Many of your readers and a significant number of public boosters of the commuter rail proposal on the ballot November 2nd appear to be confused as to the nature of the project. Referring to cities such as Salt Lake City and Portland as rail success stories is misleading in this context, ince those cities are succeeding with LIGHT RAIL (like we narrowly voted down in 2000), not COMMUTER RAIL. The only recent example of a system like the one we’re voting on comes from South Florida – it relies exclusively on “high-frequency circulators” (shuttle buses) while all the success stories mentioned have stations within walking distance of existing offices and shops. South Florida’s line has been an unmitigated disaster that after 15 years still carries only 12,000 passengers a day on a far longer corridor than the one we’re contemplating building.

How you’ll use commuter rail

Or won’t, if like most people you don’t like shuttle buses.

At the last panel at which I spoke (LBJ school), Scott Polikov claimed that the commuter rail line DOES stop within walking distance of most of downtown. I’ve cut and pasted the image off the flier for showing the downtown station for commuter rail. Notice the labels on the shuttle buses on the right. From front: CAPITOL, DOWNTOWN, UT

This also marks the first post to this blog where I’ve included a picture. Man, I’m slipping.

Today’s panel

Some observations from today’s panel at the LBJ school:

I was the only one talking about the actual alignment of the route, the location of the stations, and unimportant stuff like that, for obvious reasons.

I did not enjoy my exchanges with Scott Polikov(from the pro-commuter rail contingent, a former Capital Metro board member). Jim Skaggs was his usual self, and Jim Walker was about the same as he was at the Austin Neighborhoods Council panel a few weeks ago.

David Foster (with whom I shared a panel last week at the UT planning school as well as the first panel at the Austin Neighborhoods Council) understands that I want rail and just have some experience which leads me to believe that we should be even more scared of a successful election + unsuccessful ridership than we should of an unsuccessful election (he disagrees, but he at least keeps it on that level). He and Jim Walker both admit that this plan is about as far from ideal as you can get while still calling it “rail”; they disagree with me about the idea that it precludes light-rail down the original corridor, but they do it honestly; David a little more than Jim. If I could summarize their position as charitably as possible, it would be “they know we need rail, and they think that this is the only way to get it”. I think David would honestly summarize my position, and I hope Jim would as well.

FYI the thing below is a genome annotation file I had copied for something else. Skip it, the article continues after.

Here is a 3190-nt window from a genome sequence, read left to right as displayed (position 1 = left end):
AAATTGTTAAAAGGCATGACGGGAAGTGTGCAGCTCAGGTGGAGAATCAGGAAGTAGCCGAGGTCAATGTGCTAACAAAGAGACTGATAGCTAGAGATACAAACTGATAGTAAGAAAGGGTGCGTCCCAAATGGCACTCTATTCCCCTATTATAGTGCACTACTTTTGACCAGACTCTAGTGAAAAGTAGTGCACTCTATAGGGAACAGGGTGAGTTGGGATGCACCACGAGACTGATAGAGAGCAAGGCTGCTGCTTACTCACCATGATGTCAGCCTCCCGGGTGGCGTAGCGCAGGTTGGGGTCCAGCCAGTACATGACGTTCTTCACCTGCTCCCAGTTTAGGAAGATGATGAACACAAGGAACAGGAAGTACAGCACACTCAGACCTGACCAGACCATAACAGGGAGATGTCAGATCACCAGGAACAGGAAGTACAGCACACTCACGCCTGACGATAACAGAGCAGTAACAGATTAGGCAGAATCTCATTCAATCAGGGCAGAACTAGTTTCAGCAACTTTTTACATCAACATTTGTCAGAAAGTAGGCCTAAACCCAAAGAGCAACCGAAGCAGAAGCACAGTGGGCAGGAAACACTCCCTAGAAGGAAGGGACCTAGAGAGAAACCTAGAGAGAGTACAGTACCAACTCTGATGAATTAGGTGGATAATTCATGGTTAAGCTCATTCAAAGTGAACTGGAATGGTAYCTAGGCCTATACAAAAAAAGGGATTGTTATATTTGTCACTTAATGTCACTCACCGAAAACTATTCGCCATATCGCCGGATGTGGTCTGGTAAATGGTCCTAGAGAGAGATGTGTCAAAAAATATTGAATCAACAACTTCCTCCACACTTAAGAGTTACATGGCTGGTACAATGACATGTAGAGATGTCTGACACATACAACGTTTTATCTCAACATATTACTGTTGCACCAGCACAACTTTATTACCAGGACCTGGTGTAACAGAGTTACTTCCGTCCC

Scott, not so much.

One of Scott’s points was that it was unfair to compare this starter line to Tri-Rail as I’ve done, because this line “enters downtown” and is only “4 blocks from Congress Avenue”. He scored a point on me here since this ended up as a “gotcha” comeback to my quote that Tri-Rail’s first route was a stupid idea because “Unlike most commuter rail systems, it doesn’t serve even one downtown area.”

This ended up being my biggest missed opportunity today. I failed to point out that in their own literature the pro-RAIL PAC talks about shuttle buses downtown, and not only that, has a picture of a shuttle bus with the sign “DOWNTOWN” on it, at the supposed downtown rail station. If they expect that downtown workers will think that a station at the Convention Center is close enough to walk to their office, why do they need a shuttle-bus at all? Why talk up the “quick and easy transfer”?

Take a look at their literature – the picture on the front cover is a rendition of the Convention Center stop (“downtown”), illustrating the “quick and easy transfers” to shuttle buses. Note the second bus back (on the right) is labelled DOWNTOWN.

This is still burnin’ my biscuits even tonight. I’m sure David thinks I’m crazy for being more scared of B than A when everybody else is more scared of A than B, but he presents his position honestly without misrepresentation. Scott, not so much.

More on our Commuter Rail Model, Tri-Rail

http://www.browardpalmbeach.com/2004-04-15/news/next-stop-nowhere/

Again, this system is about the closest analogue out there to what Mike Krusee’s puppets at Capital Metro are proposing this time around. It serves primarily suburban areas; doesn’t reach any downtowns or other activity centers; has high-frequency “circulators” at every station; etc.

One key difference, though: Tri-Rail’s 15-year experiment with the horrible route doesn’t preclude them, at least technically, from going to a much better route (down the FEC railroad which DOES run through the major actviity centers of the region). In Austin’s case, if commuter rail is built, you can’t technically OR politically build light-rail on the 2000 corridor, and I don’t think you can even do it on the modified “keep going north on Lamar” corridor proposed briefly in 2003. In other words, we’re worse off – if we’re making a mistake here, we not only waste a decade or more and a hundred million bucks, we ALSO prevent ourselves from building the rail right.

Excerpts: